Can I get some more detail on basic setup?

Hi everyone, I am a new Linux user. I wanted to get some more details to basic setup of Fedora 31.

1: I just wanted to know what type of install method I should use if I wanted to connect to the internet with privacy and transfer documents to from computers. What setup should I use? ( Settings, apps, tools, etc)

2: When referring to installing on a drive, if I were to install Fedora on a computer, would it be a usb disk drive?

3: Network connectivity and Internet does not work when I try to boot to any Linux distro on a USB. Some distro do not boot at all on HP and MAC computers that are Brand new. The network does not show.

4: Fedora does not boot on a live usb. Fedora does not boot in secure or non secure boot. It goes to the “LVM command process are running in the background etc…”

The only way I can access an installation would be thru the Graphical Troubleshoot method. It only gives me an option to install to the usb, which is used. Do I override the USB?


The trouble with the Fedora Linux is, that it is a "test-bed" for an Enterprise OS. So it is rather designed for people who work with Linux kernel, or want an preview of the next full-bloated consumer-grade software.

Please, take no offence, but that is rather wrong distro for an newbie. Try the Ubuntu LTS first. Then (maybe) play with Arch Linux. Finally (maybe), come there.

Inspired by
Arch compared to other distributions.

PS: Fedora do have some default firewall running (and SELinux activated).
PSPS: If your USB have no wear leveling, your install probably may not last for long.

PSPSPS, about transfer and privacy:

That is not at all true; it’s designed for developers, maybe, but not such a specific type of user as kernel developer.

And then you go and recommend Arch first? That doesn’t make sense.


Warning: Opinion

I'd recommended Ubuntu LTS as first (and possibly, as last).

That does, Arch have:

  • no SELinux by default (less troubles)
  • Greater wiki (for end-users)
  • Greatest main site with all links right there
  • Installation done without auto-magic (which is sometimes ( (tough with all of my respect)) being broken)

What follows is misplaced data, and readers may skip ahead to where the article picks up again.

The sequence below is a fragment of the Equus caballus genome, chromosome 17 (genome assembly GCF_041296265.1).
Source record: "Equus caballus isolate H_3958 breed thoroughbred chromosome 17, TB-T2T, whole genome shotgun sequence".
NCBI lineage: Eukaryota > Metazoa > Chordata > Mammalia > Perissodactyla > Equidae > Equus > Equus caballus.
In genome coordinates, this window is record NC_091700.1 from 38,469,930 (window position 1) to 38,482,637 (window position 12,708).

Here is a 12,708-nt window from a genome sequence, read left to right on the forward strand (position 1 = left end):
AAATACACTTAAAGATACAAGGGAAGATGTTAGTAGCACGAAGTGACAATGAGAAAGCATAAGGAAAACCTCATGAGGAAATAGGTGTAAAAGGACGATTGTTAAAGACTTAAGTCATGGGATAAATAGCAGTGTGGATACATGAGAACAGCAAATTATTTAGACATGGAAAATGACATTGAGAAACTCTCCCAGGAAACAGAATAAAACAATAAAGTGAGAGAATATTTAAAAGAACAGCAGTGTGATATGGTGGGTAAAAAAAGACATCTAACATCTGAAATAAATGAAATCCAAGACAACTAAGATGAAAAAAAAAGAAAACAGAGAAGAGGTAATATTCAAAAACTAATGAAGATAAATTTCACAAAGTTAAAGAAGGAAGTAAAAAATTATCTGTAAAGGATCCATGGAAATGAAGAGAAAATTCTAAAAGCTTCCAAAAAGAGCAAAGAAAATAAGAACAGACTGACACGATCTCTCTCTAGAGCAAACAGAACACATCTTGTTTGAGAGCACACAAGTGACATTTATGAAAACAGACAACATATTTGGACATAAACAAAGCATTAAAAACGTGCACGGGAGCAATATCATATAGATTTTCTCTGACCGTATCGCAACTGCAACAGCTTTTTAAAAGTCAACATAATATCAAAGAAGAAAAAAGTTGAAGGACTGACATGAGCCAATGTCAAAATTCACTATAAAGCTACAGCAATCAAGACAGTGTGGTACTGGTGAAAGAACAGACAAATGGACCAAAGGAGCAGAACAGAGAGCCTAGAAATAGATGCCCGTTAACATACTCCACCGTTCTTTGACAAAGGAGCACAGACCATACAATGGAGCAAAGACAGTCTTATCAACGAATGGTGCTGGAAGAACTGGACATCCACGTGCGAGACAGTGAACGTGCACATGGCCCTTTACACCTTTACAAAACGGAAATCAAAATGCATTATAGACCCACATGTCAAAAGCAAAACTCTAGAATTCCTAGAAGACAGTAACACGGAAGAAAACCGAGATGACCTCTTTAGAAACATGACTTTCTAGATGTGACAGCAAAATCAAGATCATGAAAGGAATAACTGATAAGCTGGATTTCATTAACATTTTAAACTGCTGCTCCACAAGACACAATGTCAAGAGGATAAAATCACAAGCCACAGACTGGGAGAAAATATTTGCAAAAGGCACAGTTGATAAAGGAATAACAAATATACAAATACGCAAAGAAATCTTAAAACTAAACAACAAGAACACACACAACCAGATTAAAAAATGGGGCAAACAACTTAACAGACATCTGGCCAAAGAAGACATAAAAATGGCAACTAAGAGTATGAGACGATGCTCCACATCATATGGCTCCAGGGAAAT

• Proprietary drivers in default repositories (less troubles, if needed)
  • LTS kernel in the default repositories (no need to worry about the overwriting of that last working copy)
So, that is certainly can make a sense to try Arch before Fedora, if user are adventurous. If no - Ubuntu or the others from that family. Best of us can afford Gentoo (hardware-lovers).

PS: At least i’m imagine such.

Sorry, the following post is totally off topic in relation to the @tuxedopuffin questions. But I would like to write some personal thoughts/opinions.

This is not totally true. If you think so, then any open source software is a test bed for any commercial enterprise. Also Ubuntu is a product of Canonical, and Canonical makes money selling support/whatever on the same distro “tested” by a whole community. Debian is a test bed for any flavor of downstream distribution. OpenBSD is a test bed for various enterprise NAS. And if you think so, also the Linux kernel is a test bed for many commercial products (also the evil Micro$oft).
If you like to see the world in that way, you are totally free.
What I think is that the whole life is a give and receive. When I started to play with computers, there where not free and gratis products (we had such often bloated freeware or shareware softwares, ok). If you wanted to use a program or an operating system, you had to buy it or… you had to be a pirate and make an unauthorized copy of the floppy disks of your friends.
Today we have the possibility to learn and work with great softwares and systems in total legality. We should thank the whole community and the worldwide movement of the free software, but also many (not all) enterprises that put money on some projects and let the whole world to legally use such great stuff.
(Disclaimer: I don’t work for any of these enterprises).

Well, also without a firewall you have less troubles… Without a password to type at each command you have less annoyances… Etc…